Senior STEM projects provide real-life experience before graduation

Last Updated 3 May, 2017

Each spring, NNU seniors are busy completing senior projects—both to fulfill a graduation requirement and, more importantly, to prove their ability to implement and execute everything they’ve learned during their undergraduate career. NNU’s STEM students then present their research to a panel of professors, industry professionals and peers for questions and assessment.

This year, 45 students from the Departments of Biology, Chemistry, Computer Science, and Engineering & Physics presented projects on topics such as tropical frog species, new vaccines, satellites, and computer software testing. Here are a few highlights from the 2017 senior seminar presentations.

Conserving endangered species

Knowing there has been an increased rate of amphibian decline, Rebecca Cossel (Marsing, Idaho), a double major in biology and studio art, conducted research on one of the largely suspected factors for the decline: the pathogenic fungus Batrachochytrium dendrobatidis (Bd). Using the ranid frog Lithobates vibicarius as her test species, her goal was to determine if the fungus was present in remnant frog populations in Monteverde, Costa Rica.

She tested pond water and the skin of 57 frogs for evidence of Bd, but did not detect any. As is the case for many scientists, Rebecca determined conservation concerns still remain and more research is needed.

Determining the accuracy of breathalyzers

Chemistry major Ryan Malone (Nampa, Idaho) examined the accuracy of breathalyzer measurements on Blood Alcohol Content (BAC). Breathalyzers are designed to calculate the concentration of ethanol—the alcohol found in beer, wine and other alcoholic drinks. By testing other compounds which may be found in the breath, Ryan’s research demonstrated inaccuracies in the science behind the machine’s design.

Ryan selected several organic compounds for testing, each of them conceivably present in breath, and prepared those solutions at the same concentration as a solution of ethanol which gives a 0.08 (BAC) reading (0.0247M), the common legal limit. Of the compounds tested, five gave readings in the breathalyzer—four gave a greater reading per molecule than ethanol.

Implementing rigorous software testing

During his internship at Schweitzer Engineering Laboratories, computer science major Nathan Emerson (Nampa, Idaho) implemented the use of Bamboo—a third-party system for running Continuous Integration (CI) testing—on Schweitzer’s commercial software package, Device Manager. This tool automatically builds and tests Schweitzer’s software product. It also starts itself automatically, either at a specific time each day or after new code has been added to the project.

The completed CI machine runs on each new build of the software, providing pass or fail values for tests that were run. This gives software engineers the knowledge needed to correct or maintain the software’s codebase. As one of the first in the company to work on this tool, Nathan had little guidance and documentation to use and often had to figure out how to use this tool on his own. His dedication and hard work were enough to secure him a job with Schweitzer as an Associate Software Engineer even before graduation.

Rescuing backpackers with drones

Engineering seniors Ryan Horton (Nyssa, Ore.) and Richie Grindstaff (Bad Axe, Mich.) combined to work on the Micron sponsored Rapid Response Rescue Drone Project. The drone project is a UAV platform designed to aid search and rescue teams by flying search patterns and GPS trail following while relaying live aerial FLIR heat-seeking video to the operator to locate immobilized victims stuck in rugged backcountry terrains. It will deliver a one pound emergency payload—such as water, a satellite phone or pain medicine injector—directly to the victim while avoiding obstacles using Lidar and ultrasonic sensors. This UAV platform is backpack deployable and will help rescue teams cover large areas in less time—something rescuers in Idaho Wilderness areas can well appreciate.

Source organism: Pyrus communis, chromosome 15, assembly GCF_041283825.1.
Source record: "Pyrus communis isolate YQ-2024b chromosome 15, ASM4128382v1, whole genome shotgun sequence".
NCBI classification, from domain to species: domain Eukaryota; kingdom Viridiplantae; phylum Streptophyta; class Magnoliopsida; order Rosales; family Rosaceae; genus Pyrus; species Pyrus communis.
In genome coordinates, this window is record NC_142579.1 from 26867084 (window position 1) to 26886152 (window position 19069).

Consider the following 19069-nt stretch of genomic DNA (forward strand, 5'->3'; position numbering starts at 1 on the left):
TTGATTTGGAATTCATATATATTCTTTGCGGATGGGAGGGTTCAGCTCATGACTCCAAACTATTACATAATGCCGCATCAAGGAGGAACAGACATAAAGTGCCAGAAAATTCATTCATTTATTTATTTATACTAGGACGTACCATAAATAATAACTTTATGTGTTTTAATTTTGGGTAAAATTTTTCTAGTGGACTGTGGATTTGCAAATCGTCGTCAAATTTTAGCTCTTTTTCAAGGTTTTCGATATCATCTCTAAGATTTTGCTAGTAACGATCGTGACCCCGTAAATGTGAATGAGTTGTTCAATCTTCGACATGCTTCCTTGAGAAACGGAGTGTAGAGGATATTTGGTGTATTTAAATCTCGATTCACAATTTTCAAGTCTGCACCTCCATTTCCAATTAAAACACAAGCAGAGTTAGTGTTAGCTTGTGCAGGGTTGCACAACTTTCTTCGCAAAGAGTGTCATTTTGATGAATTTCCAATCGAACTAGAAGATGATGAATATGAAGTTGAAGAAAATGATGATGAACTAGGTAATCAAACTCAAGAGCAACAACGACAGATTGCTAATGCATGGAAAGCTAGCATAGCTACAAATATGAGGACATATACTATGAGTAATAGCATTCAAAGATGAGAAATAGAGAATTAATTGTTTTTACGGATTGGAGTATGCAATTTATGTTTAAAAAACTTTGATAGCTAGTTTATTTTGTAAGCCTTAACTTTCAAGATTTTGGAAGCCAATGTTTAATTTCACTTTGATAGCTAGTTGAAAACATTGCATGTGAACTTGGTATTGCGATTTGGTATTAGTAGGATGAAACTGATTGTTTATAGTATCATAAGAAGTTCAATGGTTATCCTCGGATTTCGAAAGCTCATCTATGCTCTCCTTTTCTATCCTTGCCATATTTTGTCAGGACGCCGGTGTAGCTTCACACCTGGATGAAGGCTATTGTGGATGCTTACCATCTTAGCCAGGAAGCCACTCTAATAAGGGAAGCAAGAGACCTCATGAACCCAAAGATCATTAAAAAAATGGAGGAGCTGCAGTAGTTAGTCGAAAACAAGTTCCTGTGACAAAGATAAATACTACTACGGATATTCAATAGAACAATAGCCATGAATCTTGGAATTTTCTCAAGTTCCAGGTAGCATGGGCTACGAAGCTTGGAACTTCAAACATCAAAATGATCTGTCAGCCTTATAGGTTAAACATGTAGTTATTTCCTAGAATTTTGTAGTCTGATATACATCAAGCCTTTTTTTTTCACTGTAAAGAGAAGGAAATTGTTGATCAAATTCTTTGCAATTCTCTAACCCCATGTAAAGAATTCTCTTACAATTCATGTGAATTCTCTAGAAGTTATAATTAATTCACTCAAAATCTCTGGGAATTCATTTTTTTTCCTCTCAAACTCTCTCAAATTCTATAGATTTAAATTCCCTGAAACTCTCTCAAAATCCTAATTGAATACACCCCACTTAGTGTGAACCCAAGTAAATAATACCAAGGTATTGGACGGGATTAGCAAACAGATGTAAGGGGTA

Operating in space with no power

RFTsat—a NASA-sponsored program—is comprised of senior physics major Lucas Schamber (Nampa, Idaho); senior engineering majors Curtis Garner (Nampa, Idaho), Brandon Pankey (Minden, Nev.), Daniel Slemmer (Nampa, Idaho), Hannah Thomas (Troy, Idaho), Cassie Wade (Boise, Idaho); senior computer science major Jordan Poundstone (Nampa, Idaho); and junior engineering majors Kaleb Davis (Castle Rock, Colo.) and Dakota Lindsay (Bend, Ore.).

The team constructed a small satellite to study the feasibility of using Radio Frequency backscatter tags (RF tags) in space environments. RF tags are useful for a host of distributed sensing applications because they do not require a wired power source; instead, they harvest power from the incident radio wave.

The satellite will be used to demonstrate the feasibility of these tags for low-earth orbit.. It will measure gyroscopic positional data, acceleration data, dosimeter data, and temperature data, remotely (over a distance of 1 meter) using an RF tag.

All of these projects have given the class of 2017 an opportunity to apply their education in real-life scenarios and take one step closer to transitioning from the classroom to life post-graduation. Congratulations to all of our seniors on the completion of their senior projects!

Thumbnail photo: Biology major Stephen Davidson (Nampa, Idaho) presents his research on producing a vaccine that could effectively fight Staphylococcusaureus (commonly referred to as staph infections).

Banner photo: Team Life Light Liberia designed an easy to manufacture biomass gasification system that can affordably generate power for people in Liberia. Team members from the Department of Engineering & Physics were Andrew Bertram (Nampa, Idaho), Kelsey Martin (Salem, Ore.) and Caleb Wolf (Colville, Wash.).